Building Better Babies

A recent issue of the Weekly Standard featured an article with the ominous title "Building a Better Baby." The article reports that a new screening process, called FASTER, will allow doctors to test an unborn child for Down syndrome as early as ten to thirteen weeks. This would mean that the child's mother "could terminate her pregnancy before it showed," so the article says -- easier and more convenient for everyone. At the same time, some doctors are saying that all pregnant women, not just those whose children are at risk of having birth defects, should routinely be offered potentially dangerous tests like amniocentesis. As the Standard points out, a recent British survey indicates that women are so worried about the possibility of having a genetically abnormal child that they're willing to risk the miscarriage that amniocentesis can cause. This tallies with the statistic that "about 90 percent of women who discover their baby has a chromosomal disorder abort it." Ninety percent! If that figure isn't shocking, I don't know what is. Clearly, there's been a major shift in the way our society thinks about the disabled -- something to which I, as a grandfather of an autistic child, am acutely sensitive. Not that the doctors advocating the testing or the women choosing the abortions would put it that way -- after all, it's not politically correct to discriminate against the disabled, not after they're born anyway. But they would probably say that, in these cases, they were doing the merciful thing by ending a life of suffering before it really began. By using such euphemisms, our culture has bought into the bizarre but seductive idea that the best way to eliminate certain kinds of illnesses is simply to eliminate the people who suffer from those illnesses. We may reach a point, as the author argues, when all mothers of children with genetic abnormalities will be expected to abort them. Already some mothers are feeling the burden of this expectation. Some time ago, I reported on the case of a man whose wife reluctantly aborted after finding out something was wrong with their child -- and after intense pressure from her doctors. When the woman got pregnant again, she didn't want her child tested at all, but she finally gave in "to doctors, friends, and a husband who couldn't bear not knowing." But even the husband had to admit, "It seems to me a plausible fear that eventually these decisions will slip more and more from our hands . . . I can imagine insurers refusing to cover a costly childhood disability that could have been detected in advance and 'prevented' by aborting." Each abortion of a disabled child, besides being a tragedy in itself, brings us one step closer to just this sort of financially coerced eugenics. It's one thing to want a healthy child. But it's another thing to refuse to let an unhealthy child to see the light of day. When we manipulate life in this way and diminish the humanity of the unborn, we become less human ourselves because we end up viewing life -- all life, ours included -- as a commodity that can be rejected by quality control. Christians need to take the lead in educating people that children are gifts, as my autistic grandson most surely is. By going down the path we're currently on, we might one day get rid of genetic diseases, but only at the cost of our own humanity. For further reading and information: Agnes R. Howard, "Building a Better Baby," Weekly Standard, 5 April 2004. (Subscription required, or call 1-877-322-5527 for a copy.) BreakPoint Commentary No. 030528, "Something to Celebrate: Faith That Goes beyond Happy Endings." Bill Keller, "Charlie's Ghost," New York Times, 29 June 2002. Reprinted by Michigan State University. William Saletan, "Face the Fetus,", 29 March 2004. C. S. Lewis, The Abolition of Man(HarperSanFrancisco, 2001). Sign up for the free "Biotech Policy Update" e-newsletter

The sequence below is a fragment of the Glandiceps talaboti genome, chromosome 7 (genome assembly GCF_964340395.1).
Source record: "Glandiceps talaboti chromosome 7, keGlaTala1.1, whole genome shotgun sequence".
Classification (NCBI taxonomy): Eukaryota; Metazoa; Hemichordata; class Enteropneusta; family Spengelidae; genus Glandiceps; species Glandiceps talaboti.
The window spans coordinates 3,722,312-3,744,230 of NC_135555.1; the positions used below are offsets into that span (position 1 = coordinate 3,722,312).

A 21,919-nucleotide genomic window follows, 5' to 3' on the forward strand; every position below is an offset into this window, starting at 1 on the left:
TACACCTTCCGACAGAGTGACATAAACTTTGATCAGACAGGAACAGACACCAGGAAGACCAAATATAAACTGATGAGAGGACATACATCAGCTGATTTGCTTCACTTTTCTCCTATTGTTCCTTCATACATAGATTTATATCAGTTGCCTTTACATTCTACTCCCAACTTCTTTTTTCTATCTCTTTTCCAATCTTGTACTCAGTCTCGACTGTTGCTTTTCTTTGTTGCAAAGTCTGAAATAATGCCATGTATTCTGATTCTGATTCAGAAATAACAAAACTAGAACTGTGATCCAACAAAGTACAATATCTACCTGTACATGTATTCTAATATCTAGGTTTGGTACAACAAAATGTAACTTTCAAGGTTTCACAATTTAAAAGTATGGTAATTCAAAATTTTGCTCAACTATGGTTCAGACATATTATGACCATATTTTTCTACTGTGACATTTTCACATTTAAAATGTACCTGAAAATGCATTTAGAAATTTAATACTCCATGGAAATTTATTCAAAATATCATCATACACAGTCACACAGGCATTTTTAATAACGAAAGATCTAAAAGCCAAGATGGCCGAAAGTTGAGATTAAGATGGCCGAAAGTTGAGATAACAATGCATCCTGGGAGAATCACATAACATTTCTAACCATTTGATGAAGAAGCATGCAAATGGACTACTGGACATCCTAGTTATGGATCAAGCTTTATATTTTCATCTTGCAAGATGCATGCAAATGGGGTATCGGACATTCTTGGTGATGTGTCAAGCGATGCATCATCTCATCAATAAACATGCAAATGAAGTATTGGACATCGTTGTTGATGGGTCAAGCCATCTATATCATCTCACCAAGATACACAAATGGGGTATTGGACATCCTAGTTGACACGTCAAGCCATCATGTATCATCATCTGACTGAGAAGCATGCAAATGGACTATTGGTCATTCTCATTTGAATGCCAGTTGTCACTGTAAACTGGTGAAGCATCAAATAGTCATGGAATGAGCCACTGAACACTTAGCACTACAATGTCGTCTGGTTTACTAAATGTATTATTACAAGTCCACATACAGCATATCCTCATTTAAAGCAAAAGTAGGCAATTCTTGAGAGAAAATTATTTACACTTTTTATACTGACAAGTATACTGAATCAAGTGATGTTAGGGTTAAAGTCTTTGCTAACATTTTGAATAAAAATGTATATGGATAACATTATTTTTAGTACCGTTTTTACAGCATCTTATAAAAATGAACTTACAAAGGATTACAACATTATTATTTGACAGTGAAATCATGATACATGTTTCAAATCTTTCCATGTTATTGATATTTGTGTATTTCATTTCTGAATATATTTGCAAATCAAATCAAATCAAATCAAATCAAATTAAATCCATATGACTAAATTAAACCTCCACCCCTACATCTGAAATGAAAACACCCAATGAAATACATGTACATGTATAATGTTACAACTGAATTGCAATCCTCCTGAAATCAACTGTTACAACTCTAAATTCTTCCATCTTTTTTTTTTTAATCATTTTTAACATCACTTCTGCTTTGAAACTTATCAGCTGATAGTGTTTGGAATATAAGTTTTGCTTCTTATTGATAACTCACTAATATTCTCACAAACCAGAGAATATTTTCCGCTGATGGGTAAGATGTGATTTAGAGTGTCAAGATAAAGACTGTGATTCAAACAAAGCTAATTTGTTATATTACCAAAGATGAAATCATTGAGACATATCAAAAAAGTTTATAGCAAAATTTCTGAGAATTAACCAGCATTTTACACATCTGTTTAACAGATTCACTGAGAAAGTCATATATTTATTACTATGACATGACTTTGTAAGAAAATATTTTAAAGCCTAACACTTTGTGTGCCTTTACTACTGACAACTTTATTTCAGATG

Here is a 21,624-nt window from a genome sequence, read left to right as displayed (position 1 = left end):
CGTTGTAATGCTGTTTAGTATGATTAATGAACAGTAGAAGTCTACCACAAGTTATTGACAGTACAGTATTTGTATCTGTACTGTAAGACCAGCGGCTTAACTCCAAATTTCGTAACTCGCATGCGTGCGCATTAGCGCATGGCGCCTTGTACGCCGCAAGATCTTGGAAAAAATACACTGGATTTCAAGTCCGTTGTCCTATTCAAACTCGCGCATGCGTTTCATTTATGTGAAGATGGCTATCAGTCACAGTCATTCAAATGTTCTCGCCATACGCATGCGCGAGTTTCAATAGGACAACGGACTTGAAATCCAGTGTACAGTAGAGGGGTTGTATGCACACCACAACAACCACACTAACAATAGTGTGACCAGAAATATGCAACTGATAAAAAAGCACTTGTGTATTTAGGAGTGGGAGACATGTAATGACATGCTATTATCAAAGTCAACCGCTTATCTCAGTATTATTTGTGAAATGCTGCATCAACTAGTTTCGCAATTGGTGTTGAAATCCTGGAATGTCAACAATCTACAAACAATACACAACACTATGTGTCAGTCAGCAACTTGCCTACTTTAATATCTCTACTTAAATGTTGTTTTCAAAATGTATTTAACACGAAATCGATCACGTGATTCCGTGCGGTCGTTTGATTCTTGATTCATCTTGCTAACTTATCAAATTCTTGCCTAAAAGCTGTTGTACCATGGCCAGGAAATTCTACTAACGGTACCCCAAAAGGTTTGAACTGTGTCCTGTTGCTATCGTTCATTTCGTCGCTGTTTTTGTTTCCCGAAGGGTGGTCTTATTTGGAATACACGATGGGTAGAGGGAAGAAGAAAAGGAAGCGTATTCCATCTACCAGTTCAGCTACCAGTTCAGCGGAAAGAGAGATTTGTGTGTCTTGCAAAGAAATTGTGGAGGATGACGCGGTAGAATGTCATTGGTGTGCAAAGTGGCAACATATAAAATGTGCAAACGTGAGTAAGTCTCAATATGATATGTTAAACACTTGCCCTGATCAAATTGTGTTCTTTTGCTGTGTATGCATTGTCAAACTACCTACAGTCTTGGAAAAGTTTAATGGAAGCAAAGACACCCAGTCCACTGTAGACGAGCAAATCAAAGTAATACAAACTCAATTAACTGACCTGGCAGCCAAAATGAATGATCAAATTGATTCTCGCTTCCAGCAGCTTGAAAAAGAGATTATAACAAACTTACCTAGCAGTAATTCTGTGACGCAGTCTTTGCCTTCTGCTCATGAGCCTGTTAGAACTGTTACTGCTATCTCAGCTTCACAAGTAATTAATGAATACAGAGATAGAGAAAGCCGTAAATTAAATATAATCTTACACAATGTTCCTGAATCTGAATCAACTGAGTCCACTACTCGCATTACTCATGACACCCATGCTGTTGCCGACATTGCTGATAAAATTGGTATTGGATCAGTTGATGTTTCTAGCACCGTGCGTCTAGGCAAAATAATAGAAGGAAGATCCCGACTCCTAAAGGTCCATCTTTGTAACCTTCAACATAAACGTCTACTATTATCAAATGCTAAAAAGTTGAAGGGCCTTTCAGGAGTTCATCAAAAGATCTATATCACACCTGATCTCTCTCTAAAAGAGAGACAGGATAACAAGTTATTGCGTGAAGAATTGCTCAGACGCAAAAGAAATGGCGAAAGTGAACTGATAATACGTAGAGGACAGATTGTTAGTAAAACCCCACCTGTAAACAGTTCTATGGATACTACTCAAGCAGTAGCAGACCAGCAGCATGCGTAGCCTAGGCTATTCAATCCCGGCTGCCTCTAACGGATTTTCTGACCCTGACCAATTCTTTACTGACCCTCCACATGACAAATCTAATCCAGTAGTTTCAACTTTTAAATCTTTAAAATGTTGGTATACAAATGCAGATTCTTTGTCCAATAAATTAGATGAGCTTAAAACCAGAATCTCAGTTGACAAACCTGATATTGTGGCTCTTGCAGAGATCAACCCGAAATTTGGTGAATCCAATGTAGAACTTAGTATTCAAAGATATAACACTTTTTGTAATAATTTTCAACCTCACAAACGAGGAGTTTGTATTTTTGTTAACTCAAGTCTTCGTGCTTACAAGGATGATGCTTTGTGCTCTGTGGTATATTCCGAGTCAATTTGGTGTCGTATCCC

Chuck Colson


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